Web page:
The recent worldwide recession has numerous filmmakers turning their cameras towards the economic systems that may or may not have contributed to our current dire straits. But while many are covering the 'why', documentarian Marc Levin is using the crisis as a starting point, not a destination. His most recent film, Schmatta: Rags to Riches to Rags, investigates New York's once-powerful garment trade before economics shifted production of 95% of U.S.-sold apparel overseas.
Admittedly, Levin's film sounds a little boring. But learning that the garment industry back in the 1950s was New York City's biggest employer makes you wonder how things changed so drastically. More importantly (for non-New York natives), it stands as a potential reflection as to why most of the U.S.' major industries now find themselves outsourced to foreign countries.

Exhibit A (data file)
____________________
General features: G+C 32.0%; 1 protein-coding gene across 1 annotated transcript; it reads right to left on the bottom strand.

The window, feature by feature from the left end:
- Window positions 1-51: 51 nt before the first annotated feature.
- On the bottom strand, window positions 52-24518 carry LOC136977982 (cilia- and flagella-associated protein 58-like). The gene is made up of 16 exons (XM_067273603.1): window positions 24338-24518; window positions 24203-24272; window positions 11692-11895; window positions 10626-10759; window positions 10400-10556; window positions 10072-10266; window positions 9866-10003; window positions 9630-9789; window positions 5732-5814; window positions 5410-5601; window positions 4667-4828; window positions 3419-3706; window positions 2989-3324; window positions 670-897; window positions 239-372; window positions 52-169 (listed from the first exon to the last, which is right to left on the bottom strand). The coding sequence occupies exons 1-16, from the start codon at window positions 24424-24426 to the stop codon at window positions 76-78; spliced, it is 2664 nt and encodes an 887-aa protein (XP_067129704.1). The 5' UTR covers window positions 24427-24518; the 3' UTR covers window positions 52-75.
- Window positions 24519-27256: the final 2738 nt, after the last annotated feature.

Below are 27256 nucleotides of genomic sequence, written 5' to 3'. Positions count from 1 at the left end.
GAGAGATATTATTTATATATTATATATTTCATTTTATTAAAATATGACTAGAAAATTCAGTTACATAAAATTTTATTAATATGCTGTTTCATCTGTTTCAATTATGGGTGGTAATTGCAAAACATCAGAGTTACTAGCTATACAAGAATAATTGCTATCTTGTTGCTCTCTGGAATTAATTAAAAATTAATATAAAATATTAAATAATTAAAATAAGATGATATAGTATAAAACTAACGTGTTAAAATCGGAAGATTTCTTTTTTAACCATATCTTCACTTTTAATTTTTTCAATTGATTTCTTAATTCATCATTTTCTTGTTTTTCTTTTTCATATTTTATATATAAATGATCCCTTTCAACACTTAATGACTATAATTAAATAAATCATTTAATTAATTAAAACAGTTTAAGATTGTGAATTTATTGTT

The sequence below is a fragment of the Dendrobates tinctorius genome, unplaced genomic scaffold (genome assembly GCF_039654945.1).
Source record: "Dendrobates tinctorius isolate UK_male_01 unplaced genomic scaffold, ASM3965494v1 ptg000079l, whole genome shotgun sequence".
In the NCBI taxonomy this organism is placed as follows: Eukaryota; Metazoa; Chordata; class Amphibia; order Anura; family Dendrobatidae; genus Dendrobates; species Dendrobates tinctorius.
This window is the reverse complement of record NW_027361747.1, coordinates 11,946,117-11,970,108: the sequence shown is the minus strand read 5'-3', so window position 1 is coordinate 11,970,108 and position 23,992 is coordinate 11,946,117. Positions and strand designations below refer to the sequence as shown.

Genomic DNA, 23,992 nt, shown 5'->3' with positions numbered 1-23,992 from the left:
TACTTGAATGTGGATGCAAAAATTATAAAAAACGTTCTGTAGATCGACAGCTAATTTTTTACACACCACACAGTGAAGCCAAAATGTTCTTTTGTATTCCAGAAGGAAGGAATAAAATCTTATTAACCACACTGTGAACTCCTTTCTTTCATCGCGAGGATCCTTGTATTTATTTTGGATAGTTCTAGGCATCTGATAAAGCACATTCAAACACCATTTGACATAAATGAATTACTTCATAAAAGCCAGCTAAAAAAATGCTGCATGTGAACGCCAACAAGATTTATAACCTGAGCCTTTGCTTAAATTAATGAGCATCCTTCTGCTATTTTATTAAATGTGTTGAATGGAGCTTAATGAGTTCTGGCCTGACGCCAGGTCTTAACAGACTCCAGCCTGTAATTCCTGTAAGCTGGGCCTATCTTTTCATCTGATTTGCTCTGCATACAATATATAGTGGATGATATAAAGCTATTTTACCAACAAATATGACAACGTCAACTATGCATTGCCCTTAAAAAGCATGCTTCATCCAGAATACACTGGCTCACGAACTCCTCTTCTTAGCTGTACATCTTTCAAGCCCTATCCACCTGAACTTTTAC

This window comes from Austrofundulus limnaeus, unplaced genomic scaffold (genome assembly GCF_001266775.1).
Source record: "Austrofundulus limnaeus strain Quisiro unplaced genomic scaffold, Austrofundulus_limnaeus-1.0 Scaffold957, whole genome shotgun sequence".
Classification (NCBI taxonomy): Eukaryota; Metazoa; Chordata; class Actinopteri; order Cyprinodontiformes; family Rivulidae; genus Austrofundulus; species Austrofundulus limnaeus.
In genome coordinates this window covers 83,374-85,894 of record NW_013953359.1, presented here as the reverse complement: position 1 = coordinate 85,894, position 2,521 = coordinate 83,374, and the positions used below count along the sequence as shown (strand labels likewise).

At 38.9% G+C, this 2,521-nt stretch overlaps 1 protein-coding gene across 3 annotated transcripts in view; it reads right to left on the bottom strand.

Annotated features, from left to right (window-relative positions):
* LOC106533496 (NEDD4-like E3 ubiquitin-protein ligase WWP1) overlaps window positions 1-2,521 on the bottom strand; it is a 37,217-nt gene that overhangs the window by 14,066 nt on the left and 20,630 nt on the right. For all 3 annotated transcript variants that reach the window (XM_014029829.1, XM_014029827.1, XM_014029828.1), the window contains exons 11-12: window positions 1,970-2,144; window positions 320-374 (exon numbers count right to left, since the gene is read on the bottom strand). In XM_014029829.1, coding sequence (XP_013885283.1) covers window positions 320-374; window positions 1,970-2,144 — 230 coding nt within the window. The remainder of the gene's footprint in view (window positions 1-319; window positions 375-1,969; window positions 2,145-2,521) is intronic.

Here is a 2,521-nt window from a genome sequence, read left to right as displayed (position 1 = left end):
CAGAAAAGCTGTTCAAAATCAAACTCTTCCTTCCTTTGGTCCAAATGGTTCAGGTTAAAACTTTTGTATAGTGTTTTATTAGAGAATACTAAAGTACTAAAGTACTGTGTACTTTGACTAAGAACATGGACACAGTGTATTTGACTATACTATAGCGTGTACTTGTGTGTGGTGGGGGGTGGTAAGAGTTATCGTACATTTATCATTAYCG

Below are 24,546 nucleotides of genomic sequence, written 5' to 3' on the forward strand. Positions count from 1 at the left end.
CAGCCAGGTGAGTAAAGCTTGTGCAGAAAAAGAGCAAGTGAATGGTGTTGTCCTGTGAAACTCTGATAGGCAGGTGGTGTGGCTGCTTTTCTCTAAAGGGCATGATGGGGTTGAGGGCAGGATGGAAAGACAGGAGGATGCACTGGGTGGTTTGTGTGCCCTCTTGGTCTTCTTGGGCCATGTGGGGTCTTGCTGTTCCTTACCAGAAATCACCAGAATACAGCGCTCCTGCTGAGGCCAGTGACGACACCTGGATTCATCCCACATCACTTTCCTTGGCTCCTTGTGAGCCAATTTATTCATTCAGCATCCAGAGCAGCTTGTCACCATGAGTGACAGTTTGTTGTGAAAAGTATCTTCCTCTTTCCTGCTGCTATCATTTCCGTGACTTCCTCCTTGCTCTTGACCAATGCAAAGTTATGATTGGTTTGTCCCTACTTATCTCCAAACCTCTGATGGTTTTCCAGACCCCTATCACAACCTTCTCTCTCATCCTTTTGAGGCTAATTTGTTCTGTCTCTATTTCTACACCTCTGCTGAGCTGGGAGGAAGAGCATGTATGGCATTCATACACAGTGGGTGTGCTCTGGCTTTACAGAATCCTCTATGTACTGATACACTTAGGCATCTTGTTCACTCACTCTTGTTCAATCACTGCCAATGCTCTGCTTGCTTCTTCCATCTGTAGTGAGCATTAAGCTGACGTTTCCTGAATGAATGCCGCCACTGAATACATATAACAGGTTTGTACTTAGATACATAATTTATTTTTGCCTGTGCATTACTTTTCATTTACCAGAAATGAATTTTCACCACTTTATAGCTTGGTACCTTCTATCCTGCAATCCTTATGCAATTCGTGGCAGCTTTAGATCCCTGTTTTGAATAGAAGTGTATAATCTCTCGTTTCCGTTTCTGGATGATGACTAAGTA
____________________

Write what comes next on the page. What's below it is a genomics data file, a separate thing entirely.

No, it most likely won't be the scathing investigation Michael Moore would desire, but considering Levin lost a relative to a major sweatshop fire, I doubt it will be all sunshine and roses either. Plus, with the powerful HBO Films helping develop the feature, it's sure to keep you engaged.
If you are interested, Schmatta: Rags to Riches to Rags airs tonight on HBO.